With the backdrop of the setting sun across the Morgan Memorial Park stage, residents and visitors gathered for the second annual Gold Coast Dance Festival last Saturday.
Festivalgoers laid out blankets, sat on camping chairs and leaned on trees around the park to watch the night’s events. Ballet Nepantla, a New York City-based dance company, gave one of 16 culturally diverse performances in the two-hour-long festival. Among its five performers was Andrea Guajardo, of Glen Cove, the company’s co-artistic director. Sharing the stage with her were Maricarmen Betancourt, Jorge Naranjo, Gaudalupe Garza and Associate Director Martín Rodríguez.
“I thought it would be an important part of the festival,” Guajardo said. “There is a portion of the Glen Cove community that is Mexican or Mexican-American.”
The idea for the festival sprang from the creative mind of Glen Cove resident Nicole Loizides Albruzzese, its executive producer. During the 2020 pandemic lockdown, Albruzzese invited a small group of dancers to Planting Fields Arboretum in Oyster Bay. Albruzzese invited this small group of dancers to shake off the stress of the pandemic in an unstructured free-spirited setting.
“I think everyone felt the need to move,” said one of the invitees, Judith Rivera, of Sea Cliff, said. “We, as dancers, need to keep moving. We need to express ourselves through movement.”
In 2021, Albruzzese, a professional dancer and teacher, wanted to do something about getting the artistic atmosphere that the north shore is known for back to the community via dance, since the pandemic had created darkness and stillness in her community, She decided to bring back the light by way of a performance. Rivera, who Albruzzese had previously worked with, eventually joined her to help raise funds and generate publicity for the first Gold Coast Dance Festival.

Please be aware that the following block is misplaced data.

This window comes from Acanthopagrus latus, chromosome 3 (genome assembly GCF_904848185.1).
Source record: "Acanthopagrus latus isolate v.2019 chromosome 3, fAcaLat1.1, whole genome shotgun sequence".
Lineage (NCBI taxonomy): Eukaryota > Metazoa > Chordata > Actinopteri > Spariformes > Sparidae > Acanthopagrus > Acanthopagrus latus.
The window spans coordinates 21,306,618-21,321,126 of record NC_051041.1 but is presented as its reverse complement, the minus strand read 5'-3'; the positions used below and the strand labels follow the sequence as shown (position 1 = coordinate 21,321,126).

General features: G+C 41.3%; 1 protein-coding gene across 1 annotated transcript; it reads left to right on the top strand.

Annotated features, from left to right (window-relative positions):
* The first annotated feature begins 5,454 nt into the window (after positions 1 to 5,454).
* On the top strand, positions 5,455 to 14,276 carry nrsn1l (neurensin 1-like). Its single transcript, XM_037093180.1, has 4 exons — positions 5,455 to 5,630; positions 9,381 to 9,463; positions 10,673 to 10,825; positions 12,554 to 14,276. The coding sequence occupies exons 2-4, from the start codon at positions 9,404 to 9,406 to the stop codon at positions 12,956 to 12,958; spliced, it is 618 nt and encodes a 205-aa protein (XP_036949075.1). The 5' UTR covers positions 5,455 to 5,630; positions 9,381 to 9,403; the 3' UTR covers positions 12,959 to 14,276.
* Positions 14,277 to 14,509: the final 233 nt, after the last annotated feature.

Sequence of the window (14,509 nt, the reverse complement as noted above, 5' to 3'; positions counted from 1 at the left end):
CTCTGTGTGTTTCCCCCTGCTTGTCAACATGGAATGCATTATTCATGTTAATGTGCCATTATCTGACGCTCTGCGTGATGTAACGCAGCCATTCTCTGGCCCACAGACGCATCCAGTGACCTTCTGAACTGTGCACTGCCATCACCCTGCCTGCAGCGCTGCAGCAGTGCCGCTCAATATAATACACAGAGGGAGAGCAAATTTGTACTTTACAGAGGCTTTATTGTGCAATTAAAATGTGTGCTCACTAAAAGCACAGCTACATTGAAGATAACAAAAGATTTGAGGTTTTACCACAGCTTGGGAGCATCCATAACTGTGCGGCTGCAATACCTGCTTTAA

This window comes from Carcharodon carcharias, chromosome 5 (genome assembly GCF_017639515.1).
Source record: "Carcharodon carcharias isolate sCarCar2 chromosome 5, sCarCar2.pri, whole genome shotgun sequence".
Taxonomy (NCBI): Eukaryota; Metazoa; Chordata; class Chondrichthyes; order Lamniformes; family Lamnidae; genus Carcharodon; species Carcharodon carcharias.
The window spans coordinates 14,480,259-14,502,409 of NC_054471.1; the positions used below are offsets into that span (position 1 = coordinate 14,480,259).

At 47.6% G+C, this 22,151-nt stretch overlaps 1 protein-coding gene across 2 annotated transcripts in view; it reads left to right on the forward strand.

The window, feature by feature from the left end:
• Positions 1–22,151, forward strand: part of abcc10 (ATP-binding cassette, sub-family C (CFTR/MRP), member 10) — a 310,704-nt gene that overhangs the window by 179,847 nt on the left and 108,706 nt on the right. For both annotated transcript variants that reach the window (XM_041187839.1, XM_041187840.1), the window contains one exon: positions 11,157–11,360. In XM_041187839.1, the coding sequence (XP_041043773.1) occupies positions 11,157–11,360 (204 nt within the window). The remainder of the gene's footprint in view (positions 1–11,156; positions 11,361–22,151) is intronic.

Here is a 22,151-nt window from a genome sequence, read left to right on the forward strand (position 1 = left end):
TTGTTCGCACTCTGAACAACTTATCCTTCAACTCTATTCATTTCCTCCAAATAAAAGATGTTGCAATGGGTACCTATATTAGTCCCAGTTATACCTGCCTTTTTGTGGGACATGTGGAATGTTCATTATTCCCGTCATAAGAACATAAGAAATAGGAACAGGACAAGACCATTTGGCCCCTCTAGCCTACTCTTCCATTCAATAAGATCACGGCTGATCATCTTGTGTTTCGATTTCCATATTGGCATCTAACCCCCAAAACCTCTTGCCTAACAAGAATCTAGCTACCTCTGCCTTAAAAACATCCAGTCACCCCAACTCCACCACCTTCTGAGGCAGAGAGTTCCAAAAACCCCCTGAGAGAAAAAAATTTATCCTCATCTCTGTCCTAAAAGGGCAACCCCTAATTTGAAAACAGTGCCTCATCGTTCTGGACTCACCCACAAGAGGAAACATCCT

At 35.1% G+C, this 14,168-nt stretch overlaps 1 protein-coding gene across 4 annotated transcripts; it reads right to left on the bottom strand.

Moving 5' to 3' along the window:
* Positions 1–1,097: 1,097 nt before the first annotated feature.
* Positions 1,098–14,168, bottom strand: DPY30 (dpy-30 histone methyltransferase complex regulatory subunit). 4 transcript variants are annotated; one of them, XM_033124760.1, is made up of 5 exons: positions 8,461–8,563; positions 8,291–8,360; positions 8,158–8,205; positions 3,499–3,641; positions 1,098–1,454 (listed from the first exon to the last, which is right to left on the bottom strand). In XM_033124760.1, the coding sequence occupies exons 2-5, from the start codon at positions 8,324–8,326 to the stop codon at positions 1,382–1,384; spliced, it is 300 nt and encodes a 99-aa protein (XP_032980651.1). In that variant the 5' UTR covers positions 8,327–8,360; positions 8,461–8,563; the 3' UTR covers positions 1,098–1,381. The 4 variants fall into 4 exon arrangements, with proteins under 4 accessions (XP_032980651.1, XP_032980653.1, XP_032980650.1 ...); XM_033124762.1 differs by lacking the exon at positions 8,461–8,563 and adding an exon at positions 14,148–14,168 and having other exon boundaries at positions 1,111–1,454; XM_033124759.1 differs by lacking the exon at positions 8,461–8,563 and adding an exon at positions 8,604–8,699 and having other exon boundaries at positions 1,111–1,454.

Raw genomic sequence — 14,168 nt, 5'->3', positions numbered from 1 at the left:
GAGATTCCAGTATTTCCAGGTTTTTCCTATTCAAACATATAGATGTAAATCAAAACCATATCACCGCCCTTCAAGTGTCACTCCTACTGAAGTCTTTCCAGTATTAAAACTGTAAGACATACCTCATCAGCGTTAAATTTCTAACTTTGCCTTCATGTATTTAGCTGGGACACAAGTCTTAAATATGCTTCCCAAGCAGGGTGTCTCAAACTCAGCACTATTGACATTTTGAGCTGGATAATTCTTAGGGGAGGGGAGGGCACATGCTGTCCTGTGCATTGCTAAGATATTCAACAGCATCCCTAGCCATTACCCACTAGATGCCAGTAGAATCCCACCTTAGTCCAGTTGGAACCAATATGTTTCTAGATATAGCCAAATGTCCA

Albruzzese has been involved in dance since she was 5. The 45-year-old is known for her decades of contributions to performances such as “Le Reve,” at the Wynn Casino in Las Vegas, and her coaching of performers in Cirque Du Soleil’s “Love.” She has performed on “Live with Regis and Kelly,” Ballet Hispanica and the Momix dance company for 25 years. She currently teaches at Long Island University.
Her production company, Moving On, organized the festival last year. In the initial stages of planning, however, Albruzzese said, she was met with skepticism. “I felt as though I was trying to sell myself, and it just wasn’t touching,” she said. “So I just decided to take it upon myself and just produce.”
Eventually she managed to persuade some businesses to help her bring dance to Glen Cove. Benitez Remodeling, Celeste Gullo Allstate, COPA, Heirloom Tavern and Glen Cove Councilwoman Marsha Silverman were among her many contributors. And with her network of dancers, Albruzzese invited performers who she knew were connecting with audiences again to take part.
The inaugural 2021 festival was a success, noted in a proclamation issued by Nassau County Legislator Delia DeRiggi-Whitton. This year, attendees were just as excited.
“I’m thrilled that dance is being represented on Long Island,” said Alethea Vassals, of Sea Cliff. “I grew up dancing. I think it’s magical that so many different movement styles are being represented.”
“I think it’s important for people to have access to this kind of theater,” Simone Pavlides, another Sea Cliff resident, added. “I love watching the athleticism of dance. It’s sport and art mixed together.”
The festival also marked the beginning of a mentorship program, Stepping Up, that connects aspiring dancers with resources to advance their careers. Several of the dancers who have taken part in the first two festivals have joined the program as mentors.
And Albruzzese is already busy planning next year’s program, which will include two days of workshops and a performance, followed by a reception. “We are planning a possible winter edition of the Gold Coast Dance Festival,” Albruzzese, said. “Venues are all to be determined, but will be within the Gold Coast from Glen Cove to Port Washington.”